Diseases that pass between animals and humans are responsible for many of the diseases affecting people worldwide, especially in developing countries. Animals (wild and domestic) also play an important role in the emergence and spread of entirely novel human diseases, with the potential for large impacts on human health, such as bird flu. Another aspect of this to which livestock contribute, is the rise and spread of resistance to antibiotic drugs.
One outcome of sustainable food systems is that they should be health promoting. It is, therefore, useful to understand the interconnection between infectious diseases in human and animals, and how these risks may be amplified or reduced by changes in farming systems.
This chapter addresses the following:
How are infectious diseases in human and animals connected?
How does livestock farming affect human disease risk?
What is antibiotic resistance and why does it matter?
How does antibiotic use in livestock affect human health risks?
- Zoonotic diseases are those where the pathogens that cause them, such as bacteria, fungi, parasites and viruses, are able to infect both humans and animals. They make up the majority of all known human infectious diseases.
- Zoonotic diseases have a large impact on global health and are responsible for over 2.5 billion cases of human illness and 2.7 million human deaths worldwide each year, with most of the burden in low-income countries and among poor livestock keepers.
- Livestock’s proximity to wildlife and humans (via the food chain) makes them an important point of interconnection for zoonotic disease transmission. Changes in livestock production and consumption can affect the health risks from zoonotic diseases.
- Antimicrobials are compounds used to help kill pathogenic microbes. Antibiotics are antimicrobials, that target bacteria. Growth in antibiotic resistance threatens medicine’s ability to treat common infections and safely conduct medical procedures.
- Resistance to antibiotics emerges as a direct result of their use. While a drug may kill most bacterial cells, a random genetic mutation in some may allow them to survive and proliferate. Bacteria can also exchange resistance genes with other bacteria that they encounter.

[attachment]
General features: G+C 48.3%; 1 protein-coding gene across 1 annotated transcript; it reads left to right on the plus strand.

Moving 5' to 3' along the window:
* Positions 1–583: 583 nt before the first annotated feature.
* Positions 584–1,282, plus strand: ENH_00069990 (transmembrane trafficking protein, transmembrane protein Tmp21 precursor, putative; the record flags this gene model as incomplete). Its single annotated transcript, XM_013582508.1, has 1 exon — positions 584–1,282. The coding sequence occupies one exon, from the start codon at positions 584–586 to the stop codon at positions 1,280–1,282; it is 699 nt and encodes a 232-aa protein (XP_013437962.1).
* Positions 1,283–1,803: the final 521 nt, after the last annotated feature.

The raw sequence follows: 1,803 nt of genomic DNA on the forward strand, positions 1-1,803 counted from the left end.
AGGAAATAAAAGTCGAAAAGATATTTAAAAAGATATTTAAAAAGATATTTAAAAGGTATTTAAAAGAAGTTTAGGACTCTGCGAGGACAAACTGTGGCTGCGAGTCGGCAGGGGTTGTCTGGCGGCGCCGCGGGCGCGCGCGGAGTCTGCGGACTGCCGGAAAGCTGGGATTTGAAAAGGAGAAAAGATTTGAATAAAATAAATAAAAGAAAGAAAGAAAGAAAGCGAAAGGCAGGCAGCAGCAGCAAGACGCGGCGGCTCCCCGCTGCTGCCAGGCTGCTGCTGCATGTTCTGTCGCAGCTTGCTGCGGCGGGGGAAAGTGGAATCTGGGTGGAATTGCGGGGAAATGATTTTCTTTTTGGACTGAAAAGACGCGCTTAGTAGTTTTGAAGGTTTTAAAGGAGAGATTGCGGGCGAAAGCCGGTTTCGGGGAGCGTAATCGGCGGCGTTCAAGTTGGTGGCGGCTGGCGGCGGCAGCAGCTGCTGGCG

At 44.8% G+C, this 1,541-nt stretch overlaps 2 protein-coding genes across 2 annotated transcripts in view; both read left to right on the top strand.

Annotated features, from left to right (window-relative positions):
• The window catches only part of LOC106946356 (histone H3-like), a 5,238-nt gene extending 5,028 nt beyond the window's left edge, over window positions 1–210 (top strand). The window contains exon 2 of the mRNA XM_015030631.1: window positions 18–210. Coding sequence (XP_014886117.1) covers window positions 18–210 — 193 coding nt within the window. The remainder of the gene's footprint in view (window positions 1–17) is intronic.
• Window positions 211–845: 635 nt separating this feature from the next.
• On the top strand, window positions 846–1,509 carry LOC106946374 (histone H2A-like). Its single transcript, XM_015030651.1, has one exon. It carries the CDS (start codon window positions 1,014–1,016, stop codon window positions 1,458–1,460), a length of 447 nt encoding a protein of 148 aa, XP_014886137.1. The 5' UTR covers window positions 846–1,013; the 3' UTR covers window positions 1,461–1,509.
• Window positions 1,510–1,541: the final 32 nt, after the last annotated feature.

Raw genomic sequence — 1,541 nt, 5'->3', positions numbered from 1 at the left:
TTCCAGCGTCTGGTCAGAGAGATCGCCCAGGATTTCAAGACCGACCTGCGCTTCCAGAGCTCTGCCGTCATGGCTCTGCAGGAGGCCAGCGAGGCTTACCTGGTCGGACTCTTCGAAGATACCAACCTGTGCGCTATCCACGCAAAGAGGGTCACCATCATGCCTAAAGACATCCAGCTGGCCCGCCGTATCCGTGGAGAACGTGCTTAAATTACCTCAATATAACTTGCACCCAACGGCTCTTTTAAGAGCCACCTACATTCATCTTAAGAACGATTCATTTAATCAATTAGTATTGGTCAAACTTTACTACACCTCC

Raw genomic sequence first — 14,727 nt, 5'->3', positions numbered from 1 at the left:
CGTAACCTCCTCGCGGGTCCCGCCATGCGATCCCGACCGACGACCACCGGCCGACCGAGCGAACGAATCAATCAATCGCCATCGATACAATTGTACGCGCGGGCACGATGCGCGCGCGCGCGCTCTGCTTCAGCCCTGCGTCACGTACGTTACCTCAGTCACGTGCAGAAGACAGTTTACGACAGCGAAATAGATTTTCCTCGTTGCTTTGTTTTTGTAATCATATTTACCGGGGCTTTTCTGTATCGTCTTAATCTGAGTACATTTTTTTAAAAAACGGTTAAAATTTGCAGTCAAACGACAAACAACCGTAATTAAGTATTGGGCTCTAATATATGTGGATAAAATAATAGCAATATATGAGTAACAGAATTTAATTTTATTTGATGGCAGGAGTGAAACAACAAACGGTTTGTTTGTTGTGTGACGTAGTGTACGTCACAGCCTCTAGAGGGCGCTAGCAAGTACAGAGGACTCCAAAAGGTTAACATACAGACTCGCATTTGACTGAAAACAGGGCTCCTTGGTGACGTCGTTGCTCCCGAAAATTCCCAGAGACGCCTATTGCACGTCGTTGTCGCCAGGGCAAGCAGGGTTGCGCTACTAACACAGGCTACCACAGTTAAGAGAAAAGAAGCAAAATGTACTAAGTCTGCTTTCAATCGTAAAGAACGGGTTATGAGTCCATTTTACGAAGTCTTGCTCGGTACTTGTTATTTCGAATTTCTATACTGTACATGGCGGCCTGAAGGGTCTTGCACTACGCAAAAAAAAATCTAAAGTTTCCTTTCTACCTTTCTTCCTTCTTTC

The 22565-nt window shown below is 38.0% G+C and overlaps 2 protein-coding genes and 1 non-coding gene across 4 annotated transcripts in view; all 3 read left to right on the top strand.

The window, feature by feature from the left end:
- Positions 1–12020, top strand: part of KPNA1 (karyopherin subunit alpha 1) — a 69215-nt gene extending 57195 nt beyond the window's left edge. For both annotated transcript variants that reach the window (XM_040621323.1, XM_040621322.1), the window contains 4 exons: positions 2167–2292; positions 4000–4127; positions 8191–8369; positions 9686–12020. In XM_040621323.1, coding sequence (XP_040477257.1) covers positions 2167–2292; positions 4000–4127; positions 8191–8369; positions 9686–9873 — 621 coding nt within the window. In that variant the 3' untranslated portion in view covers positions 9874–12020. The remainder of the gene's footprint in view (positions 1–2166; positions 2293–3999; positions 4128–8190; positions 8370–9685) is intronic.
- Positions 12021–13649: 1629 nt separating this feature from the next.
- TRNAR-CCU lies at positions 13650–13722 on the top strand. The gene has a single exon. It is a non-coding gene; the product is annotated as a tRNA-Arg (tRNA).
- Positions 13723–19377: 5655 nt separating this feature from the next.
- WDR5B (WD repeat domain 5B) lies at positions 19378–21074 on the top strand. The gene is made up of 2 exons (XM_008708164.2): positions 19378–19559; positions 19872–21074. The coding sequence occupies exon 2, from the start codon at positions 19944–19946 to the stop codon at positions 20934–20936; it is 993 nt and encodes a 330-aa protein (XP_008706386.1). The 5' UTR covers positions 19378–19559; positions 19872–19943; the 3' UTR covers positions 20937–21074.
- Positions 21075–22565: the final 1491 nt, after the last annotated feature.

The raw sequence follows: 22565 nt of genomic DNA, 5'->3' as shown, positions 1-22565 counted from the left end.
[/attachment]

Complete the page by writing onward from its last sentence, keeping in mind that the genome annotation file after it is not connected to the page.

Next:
- New antibiotic drug discovery is slow and costly, and is not currently keeping up with growing levels of antibiotic resistance. Antibiotics must be conserved to avoid a rise in untreatable infections and increased risks associated with medical procedures.
- The majority of antibiotics worldwide (by weight) are used in livestock production – mostly given to pigs and poultry in intensive livestock production systems. Resistant bacteria are widely found in livestock populations. Many antibiotics used in livestock production are also those critical to human medicine.
- Pathways for resistance transmission from livestock to humans are well understood, and good evidence exists for it taking place via the food system. However, it is not a simple step for resistance to be transferred from livestock to human pathogens, and then spread further.
- Most clinical cases of antibiotic resistant infections in humans are thought to result from human use and misuse of antibiotics in hospitals and in the community. Limited and uncertain data, suggest that the current contribution from livestock is relatively limited.
- Even with small probabilities of resistance transmission to human pathogens, over time and when scaled by the growing numbers of livestock worldwide, the long-term risk posed to public health from antibiotic use in livestock is still significant.
- Given the potentially irreversible impacts and the alternative ways to reduce the burden of infection in livestock farming, delaying action to reduce antibiotic use in the livestock sector is seen by some as an unnecessary gamble on public health. Many governments, institutions and businesses are already taking action to restrict their use.
Lee-Gammage, S., Atherton, E., Head, J., & Stewart, S. (2018). What is the connection between infectious diseases in humans and livestock? (Foodsource: chapters). Food Climate Research Network, University of Oxford.
Samuel Lee-Gammage, Food Climate Research Network, University of Oxford.
Elizabeth Atherton, Medact.
Josephine Head, Medact.
Sarah Stewart, Medact.
Tara Garnett, Food Climate Research Network, University of Oxford.
Website and graphic design
John Jackson, Food Climate Research Network, University of Oxford.
Delia Grace, International Livestock Research Institute.
Andrew Singer, Centre for Ecology and Hydrology.
Reviewing does not constitute an endorsement. Final editorial decisions, including any remaining inaccuracies and errors, are the sole responsibility of the Food Climate Research Network.
The production of this chapter was enabled by funding from the following sources:
The Daniel and Nina Carasso Foundation
The Esmée Fairbairn Foundation